While there are various range of COVID-19 variants, the Delta variant is the fastest, fittest and most formidable version of the coronavirus and as many countries, cities plan to resume activities, virologists and epidemiologists have already cautioned of the next wave of pandemic.
The overall global Covid-19 caseload has topped 193.6 million, while the deaths have surged to more than 4.15 million and vaccinations soared to over 3.81 billion, according to the Johns Hopkins University. The US continues to be the worst-hit country with the world's highest number of cases and deaths at 34,426,844 and 610,833, respectively, according to the CSSE. In terms of infections, India follows in the second place with 31,332,159 cases
According to top COVID-19 experts, vaccine protection remains very strong against severe infections and hospitalizations caused by any version of the coronavirus, and those most at risk are still the unvaccinated.
However, the Delta variant is a cause of higher concern as it spreads far more easily from person to person, increasing infections and hospitalizations among the unvaccinated. First identified in India, the variant does not makes people sicker.
According to a Reuters report, experts said that Delta variant is capable of infecting fully vaccinated people at a greater rate than previous versions, and concerns have been raised that they may even spread the virus.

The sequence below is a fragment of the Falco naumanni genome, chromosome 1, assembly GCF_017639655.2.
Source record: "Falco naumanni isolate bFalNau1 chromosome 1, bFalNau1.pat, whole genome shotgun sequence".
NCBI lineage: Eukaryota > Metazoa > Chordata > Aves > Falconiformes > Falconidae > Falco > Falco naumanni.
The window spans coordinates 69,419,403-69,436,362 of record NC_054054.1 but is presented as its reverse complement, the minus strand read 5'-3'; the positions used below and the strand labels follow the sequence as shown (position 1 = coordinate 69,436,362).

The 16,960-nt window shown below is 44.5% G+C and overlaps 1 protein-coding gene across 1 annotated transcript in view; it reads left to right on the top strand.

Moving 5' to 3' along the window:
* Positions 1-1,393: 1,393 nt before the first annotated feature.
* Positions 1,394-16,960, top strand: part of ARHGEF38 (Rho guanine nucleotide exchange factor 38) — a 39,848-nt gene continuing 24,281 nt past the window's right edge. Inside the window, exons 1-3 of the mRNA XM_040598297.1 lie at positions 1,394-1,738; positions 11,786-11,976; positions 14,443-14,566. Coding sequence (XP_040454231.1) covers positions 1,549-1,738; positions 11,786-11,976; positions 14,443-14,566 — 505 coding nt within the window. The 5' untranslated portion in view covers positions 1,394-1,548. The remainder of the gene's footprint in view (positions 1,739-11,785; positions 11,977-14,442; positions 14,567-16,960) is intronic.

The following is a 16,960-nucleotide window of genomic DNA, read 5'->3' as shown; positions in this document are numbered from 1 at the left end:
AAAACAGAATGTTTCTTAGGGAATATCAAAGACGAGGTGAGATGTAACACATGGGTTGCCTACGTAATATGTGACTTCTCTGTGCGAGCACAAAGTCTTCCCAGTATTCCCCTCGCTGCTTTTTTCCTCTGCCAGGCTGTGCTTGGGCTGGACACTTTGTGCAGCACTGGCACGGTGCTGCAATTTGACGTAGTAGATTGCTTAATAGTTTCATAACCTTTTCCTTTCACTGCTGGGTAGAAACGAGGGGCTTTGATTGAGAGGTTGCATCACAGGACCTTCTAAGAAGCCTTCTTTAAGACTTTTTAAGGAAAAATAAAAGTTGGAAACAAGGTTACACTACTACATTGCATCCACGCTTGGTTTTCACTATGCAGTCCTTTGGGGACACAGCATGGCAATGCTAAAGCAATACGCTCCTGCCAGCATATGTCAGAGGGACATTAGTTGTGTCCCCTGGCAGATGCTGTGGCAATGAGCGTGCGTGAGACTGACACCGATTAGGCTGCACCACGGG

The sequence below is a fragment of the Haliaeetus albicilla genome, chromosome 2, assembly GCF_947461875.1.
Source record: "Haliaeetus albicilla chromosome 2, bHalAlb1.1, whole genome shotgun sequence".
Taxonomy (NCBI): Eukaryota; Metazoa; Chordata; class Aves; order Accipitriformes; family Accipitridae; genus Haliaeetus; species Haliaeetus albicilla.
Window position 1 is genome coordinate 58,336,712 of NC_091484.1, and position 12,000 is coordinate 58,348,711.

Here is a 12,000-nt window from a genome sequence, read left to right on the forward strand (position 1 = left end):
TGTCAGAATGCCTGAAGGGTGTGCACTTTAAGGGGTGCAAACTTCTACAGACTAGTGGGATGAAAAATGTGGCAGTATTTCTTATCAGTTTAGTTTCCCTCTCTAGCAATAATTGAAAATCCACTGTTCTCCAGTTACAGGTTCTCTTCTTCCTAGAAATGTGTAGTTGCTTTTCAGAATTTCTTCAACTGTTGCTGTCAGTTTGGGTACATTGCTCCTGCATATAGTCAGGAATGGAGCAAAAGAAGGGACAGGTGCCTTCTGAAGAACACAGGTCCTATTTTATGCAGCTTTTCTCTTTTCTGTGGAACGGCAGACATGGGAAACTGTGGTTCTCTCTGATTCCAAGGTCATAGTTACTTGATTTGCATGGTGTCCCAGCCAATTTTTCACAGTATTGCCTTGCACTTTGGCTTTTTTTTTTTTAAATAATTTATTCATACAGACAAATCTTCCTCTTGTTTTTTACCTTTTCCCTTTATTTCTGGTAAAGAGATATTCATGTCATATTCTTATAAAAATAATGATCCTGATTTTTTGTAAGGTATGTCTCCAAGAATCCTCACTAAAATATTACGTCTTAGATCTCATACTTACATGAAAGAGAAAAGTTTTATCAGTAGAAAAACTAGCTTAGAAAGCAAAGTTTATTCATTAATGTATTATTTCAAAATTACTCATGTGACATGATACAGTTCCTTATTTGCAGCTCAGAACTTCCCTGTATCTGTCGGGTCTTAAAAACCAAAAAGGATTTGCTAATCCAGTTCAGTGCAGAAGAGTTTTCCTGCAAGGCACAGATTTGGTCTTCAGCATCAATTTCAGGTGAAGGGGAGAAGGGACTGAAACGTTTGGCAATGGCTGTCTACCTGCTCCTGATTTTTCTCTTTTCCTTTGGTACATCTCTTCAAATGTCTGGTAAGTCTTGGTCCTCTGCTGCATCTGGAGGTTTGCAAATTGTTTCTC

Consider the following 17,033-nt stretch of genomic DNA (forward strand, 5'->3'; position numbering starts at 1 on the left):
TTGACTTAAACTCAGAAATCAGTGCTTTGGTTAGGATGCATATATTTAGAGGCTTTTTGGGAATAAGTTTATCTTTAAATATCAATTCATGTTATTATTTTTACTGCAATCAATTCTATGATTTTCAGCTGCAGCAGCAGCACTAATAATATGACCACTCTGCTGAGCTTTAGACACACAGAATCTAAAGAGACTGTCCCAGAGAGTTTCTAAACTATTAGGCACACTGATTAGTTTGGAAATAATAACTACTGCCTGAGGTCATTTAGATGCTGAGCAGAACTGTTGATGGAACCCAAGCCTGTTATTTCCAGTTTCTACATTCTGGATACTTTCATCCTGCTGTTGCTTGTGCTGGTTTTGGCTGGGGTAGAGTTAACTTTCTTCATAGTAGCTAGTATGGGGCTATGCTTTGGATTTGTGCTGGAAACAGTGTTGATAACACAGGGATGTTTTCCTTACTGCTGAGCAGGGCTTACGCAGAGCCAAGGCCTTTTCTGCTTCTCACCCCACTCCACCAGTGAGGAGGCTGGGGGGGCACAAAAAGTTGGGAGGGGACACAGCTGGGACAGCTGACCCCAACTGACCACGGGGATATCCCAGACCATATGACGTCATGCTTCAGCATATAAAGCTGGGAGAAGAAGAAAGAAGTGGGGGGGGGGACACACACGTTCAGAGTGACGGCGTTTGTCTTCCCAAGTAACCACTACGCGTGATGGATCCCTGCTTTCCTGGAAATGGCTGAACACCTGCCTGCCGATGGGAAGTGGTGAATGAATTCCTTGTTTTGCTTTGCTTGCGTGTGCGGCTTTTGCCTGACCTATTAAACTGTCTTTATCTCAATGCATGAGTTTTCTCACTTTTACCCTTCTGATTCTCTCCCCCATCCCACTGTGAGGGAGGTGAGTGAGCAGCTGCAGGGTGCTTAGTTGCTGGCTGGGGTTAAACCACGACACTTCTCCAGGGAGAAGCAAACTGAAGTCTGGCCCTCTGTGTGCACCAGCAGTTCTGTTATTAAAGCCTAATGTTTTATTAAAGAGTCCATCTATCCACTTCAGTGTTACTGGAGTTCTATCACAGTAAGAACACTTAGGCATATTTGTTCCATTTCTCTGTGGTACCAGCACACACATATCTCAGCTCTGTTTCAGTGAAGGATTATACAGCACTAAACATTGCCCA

Besides, WHO's Regional Office for Europe (WHO/Europe), surveillance data from the period between June 28 and July 11 shows that Delta was the dominant variant of SARS-CoV-2 in at least 19 of the 28 European countries that reported sufficient genetic sequencing information.
In these 19 countries, the median proportion of Delta variant detected in samples sent for genetic sequencing was 68.3 per cent. In comparison, the previously dominant Alpha variant was found in only 22.3 per cent of the samples.
"The biggest risk to the world at the moment is simply Delta," said microbiologist Sharon Peacock, who runs Britain's efforts to sequence the genomes of coronavirus variants, calling it the "fittest and fastest variant yet."
Public Health England said on Friday that out of a total of 3,692 people hospitalized in Britain with the Delta variant, 58.3% were unvaccinated and 22.8% were fully vaccinated.
In Singapore, where Delta is the most common variant, government officials reported on Friday that three quarters of its coronavirus cases occurred among vaccinated individuals, though none were severely ill.
The Delta variant represents about 83% of new infections in the United States, which has experienced more COVID-19 cases and deaths than any other country.